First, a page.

Keith Boles was certain he wanted to join the air force when the Second World War broke out, and it wasn’t long before he was a flying instructor. Evacuated from Singapore when the Japanese invaded, Boles eventually found himself in the United Kingdom, with an Advanced Flying Unit. A transfer to operations with Bomber Command saw him piloting de Havilland Mosquito bombers and being trained in the use of the top secret Oboe targeting system. Being part of a pathfinder unit was, he says, the safest job in Bomber Command and he came through his service unscathed.
This episode of archive-compiled The Years Back series sees presenter Bernard Kearns exploring how New Zealand coped on the home front as World War II expanded into South East Asia and the Pacific. Access to imports was hampered and rationing bit. Fuel and rubber shortages are overcome with novel approaches and farmland becomes the garden for our allies. The episode also examines how industry switched from civilian needs to making war materials. The Home Guard changes from a bit of a laugh to deadly seriousness as the threat grows of invasion by Japan.
When Frank Sanft’s older brother was killed early in World War ll, it only intensified Frank’s determination to serve. Joining the Royal Navy, he was eventually assigned to Operation PLUTO, which involved laying an undersea fuel pipeline between the UK and Cherbourg (vital in keeping Allied vehicles moving, directly after the invasion of France). Frank laughs now at a close call with a sniper ashore in France. Serving in the Pacific, he was there after Singapore’s notorious Changi PoW camp was liberated. In 2017 Sanft was awarded a prestigious French Legion of Honour.
Sixty-five years of life are condensed into three minutes in this 2016 Loading Doc, which profiles two pioneering kumara growers and Kiwi characters: Fay and Joe Gock. The Gocks were refugees from the Japanese invasion of China, who met in 1953. It was then illegal for Chinese to own land, but they went on to became the largest market gardeners in Mangere. In 2013 they won Horticulture New Zealand’s highest honour. Told as a poem, narrated by Ian Mune, the film was directed by commercials director and ex Cassandra's Ears bass player, Felicity Morgan-Rhind.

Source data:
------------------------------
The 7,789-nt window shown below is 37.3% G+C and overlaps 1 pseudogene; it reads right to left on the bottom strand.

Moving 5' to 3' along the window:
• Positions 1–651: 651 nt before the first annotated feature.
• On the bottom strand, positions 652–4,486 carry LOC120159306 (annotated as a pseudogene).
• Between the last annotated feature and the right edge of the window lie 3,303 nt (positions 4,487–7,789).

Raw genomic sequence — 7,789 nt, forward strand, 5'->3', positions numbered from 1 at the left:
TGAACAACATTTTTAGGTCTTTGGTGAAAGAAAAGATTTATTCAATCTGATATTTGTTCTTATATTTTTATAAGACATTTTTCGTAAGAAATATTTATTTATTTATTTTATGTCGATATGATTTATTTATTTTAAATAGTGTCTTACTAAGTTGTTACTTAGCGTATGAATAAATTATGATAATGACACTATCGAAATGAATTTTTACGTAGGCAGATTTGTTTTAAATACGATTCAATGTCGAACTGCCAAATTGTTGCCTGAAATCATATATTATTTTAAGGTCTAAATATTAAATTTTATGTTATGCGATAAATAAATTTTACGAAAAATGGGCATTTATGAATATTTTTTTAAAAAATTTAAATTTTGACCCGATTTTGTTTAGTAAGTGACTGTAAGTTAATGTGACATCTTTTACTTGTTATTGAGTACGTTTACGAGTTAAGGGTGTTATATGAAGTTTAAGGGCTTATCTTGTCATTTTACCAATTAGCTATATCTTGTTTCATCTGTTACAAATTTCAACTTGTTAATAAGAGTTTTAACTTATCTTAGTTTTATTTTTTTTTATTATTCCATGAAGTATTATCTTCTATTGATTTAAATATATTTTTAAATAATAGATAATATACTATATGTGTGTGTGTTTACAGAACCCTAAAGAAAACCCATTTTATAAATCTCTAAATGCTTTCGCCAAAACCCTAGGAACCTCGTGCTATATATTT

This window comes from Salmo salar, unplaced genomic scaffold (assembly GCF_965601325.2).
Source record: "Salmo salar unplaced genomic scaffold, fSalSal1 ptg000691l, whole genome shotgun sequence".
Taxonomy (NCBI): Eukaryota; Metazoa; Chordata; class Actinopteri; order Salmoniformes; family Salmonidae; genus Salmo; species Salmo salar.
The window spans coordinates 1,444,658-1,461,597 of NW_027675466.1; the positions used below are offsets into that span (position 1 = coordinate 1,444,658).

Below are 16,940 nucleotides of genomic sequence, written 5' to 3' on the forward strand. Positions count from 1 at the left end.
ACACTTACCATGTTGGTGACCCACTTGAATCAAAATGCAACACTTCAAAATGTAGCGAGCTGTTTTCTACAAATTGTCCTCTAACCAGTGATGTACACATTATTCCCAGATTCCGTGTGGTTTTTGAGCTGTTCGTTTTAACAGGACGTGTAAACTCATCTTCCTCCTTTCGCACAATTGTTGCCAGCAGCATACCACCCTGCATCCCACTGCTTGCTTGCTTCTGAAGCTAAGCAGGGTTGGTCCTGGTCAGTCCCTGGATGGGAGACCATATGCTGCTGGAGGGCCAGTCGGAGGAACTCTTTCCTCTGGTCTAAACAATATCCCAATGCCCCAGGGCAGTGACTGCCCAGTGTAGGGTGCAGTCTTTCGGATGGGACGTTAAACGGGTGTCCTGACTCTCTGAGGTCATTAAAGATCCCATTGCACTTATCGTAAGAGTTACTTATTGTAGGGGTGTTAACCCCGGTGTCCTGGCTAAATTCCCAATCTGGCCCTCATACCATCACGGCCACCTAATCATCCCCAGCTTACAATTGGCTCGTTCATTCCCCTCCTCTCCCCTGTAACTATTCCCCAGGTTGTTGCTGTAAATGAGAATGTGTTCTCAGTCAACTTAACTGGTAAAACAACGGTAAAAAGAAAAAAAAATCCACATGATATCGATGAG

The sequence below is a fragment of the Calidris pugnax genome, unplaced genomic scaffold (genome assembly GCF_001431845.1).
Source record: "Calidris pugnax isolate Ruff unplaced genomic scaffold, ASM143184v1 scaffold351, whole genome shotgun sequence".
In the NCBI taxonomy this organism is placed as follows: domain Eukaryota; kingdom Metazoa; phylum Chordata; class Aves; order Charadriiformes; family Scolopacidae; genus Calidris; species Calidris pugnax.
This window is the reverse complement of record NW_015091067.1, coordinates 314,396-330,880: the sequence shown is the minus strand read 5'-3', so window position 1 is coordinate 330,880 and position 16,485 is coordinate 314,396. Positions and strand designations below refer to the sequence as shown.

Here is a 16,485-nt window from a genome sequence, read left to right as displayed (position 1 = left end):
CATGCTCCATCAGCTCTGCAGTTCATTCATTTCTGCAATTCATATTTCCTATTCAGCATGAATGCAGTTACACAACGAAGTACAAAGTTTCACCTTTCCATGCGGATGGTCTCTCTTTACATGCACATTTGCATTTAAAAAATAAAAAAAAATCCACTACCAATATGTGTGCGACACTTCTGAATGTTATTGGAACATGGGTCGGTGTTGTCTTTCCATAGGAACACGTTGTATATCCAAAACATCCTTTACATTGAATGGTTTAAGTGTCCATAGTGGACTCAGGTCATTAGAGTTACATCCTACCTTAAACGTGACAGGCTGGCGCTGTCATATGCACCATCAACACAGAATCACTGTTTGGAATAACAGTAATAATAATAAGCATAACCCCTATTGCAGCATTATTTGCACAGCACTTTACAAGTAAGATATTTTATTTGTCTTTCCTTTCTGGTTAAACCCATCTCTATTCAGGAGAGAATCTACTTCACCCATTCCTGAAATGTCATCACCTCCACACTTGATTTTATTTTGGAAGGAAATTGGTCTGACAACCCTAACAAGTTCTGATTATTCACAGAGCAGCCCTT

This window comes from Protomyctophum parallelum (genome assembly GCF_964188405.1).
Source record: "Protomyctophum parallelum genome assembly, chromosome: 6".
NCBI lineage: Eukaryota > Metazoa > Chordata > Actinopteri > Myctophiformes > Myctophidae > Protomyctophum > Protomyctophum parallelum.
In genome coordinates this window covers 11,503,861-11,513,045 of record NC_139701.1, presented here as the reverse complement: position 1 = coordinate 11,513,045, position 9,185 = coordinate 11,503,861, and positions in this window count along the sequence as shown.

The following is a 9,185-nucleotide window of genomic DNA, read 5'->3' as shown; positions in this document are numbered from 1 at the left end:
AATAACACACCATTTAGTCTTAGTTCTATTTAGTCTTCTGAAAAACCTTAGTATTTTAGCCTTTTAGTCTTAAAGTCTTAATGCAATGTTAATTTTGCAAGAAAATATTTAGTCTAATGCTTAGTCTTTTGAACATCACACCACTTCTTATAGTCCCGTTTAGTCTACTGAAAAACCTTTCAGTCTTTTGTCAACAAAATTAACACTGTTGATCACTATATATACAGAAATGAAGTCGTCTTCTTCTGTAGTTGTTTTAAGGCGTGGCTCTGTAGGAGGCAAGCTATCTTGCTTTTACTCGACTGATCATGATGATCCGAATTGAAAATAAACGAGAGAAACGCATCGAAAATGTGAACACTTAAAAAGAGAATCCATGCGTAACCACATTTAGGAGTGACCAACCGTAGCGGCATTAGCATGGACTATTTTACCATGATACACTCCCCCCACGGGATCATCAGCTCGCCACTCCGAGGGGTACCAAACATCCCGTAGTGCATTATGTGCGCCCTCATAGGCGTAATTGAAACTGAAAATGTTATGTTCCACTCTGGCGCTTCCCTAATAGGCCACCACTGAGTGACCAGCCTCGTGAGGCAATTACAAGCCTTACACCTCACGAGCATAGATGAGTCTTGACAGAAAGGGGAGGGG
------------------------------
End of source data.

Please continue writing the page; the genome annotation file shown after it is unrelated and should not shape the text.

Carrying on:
Gwen Stevens was one of the last survivors of World War ll's top secret Auckland Combined Military Headquarters. There she plotted grid references from New Zealand’s coastal radar, tracking the coming and goings of ships and aircraft. The threat of a Japanese invasion had everyone on edge. At one point there was panic when it was believed an aircraft carrier had been detected off the coast. All services were mobilised, but it turned out to be a mistaken reading of the Three Kings Islands. Over 70 years later, Stevens' recall remains clear. Stevens passed away on 1 January 2018.
Andrew Niccol is one of the rare Kiwis to have made a career in Hollywood, and to boot he has done so largely with films based on his original ideas. His directing debut was dystopic GE future tale Gattaca, and he wrote one of the most acclaimed films of the 90s, reality TV saga The Truman Show. He has directed A-list actors Al Pacino, Ethan Hawke, Uma Thurman, Nicolas Cage, and Justin Timberlake.
Niki Caro's near wordless Sure to Rise was nominated for best short film at the 1994 Cannes Film Festival. Four years later her debut feature Memory and Desire was invited to Cannes. Caro followed it with Whale Rider, winner of more than 27 awards, and still one of New Zealand's most successful films abroad. Since then Caro has directed everywhere from vineyards in France to mining towns in Minnesota.
Not to be confused with the newsreader of the same name, Richard S Long has had a prolific career as a cameraman and director. Since starting out in 1977, he’s shot news, run his own production company, and worked abroad, directing commercials and music videos in Asia and the US. In 2015 Long directed his debut feature Not For Children.
Whai Ngata worked in Māori broadcasting at Television New Zealand for 25 years, a period when the quantity of Māori broadcasting underwent a major expansion. Starting as a reporter, he rose to become TVNZ's general manager of Māori Programming, a post he held from 1994 until retiring in 2008. Ngata was named an Officer of the Order of New Zealand Merit in 2007. He passed away on 3 April 2016.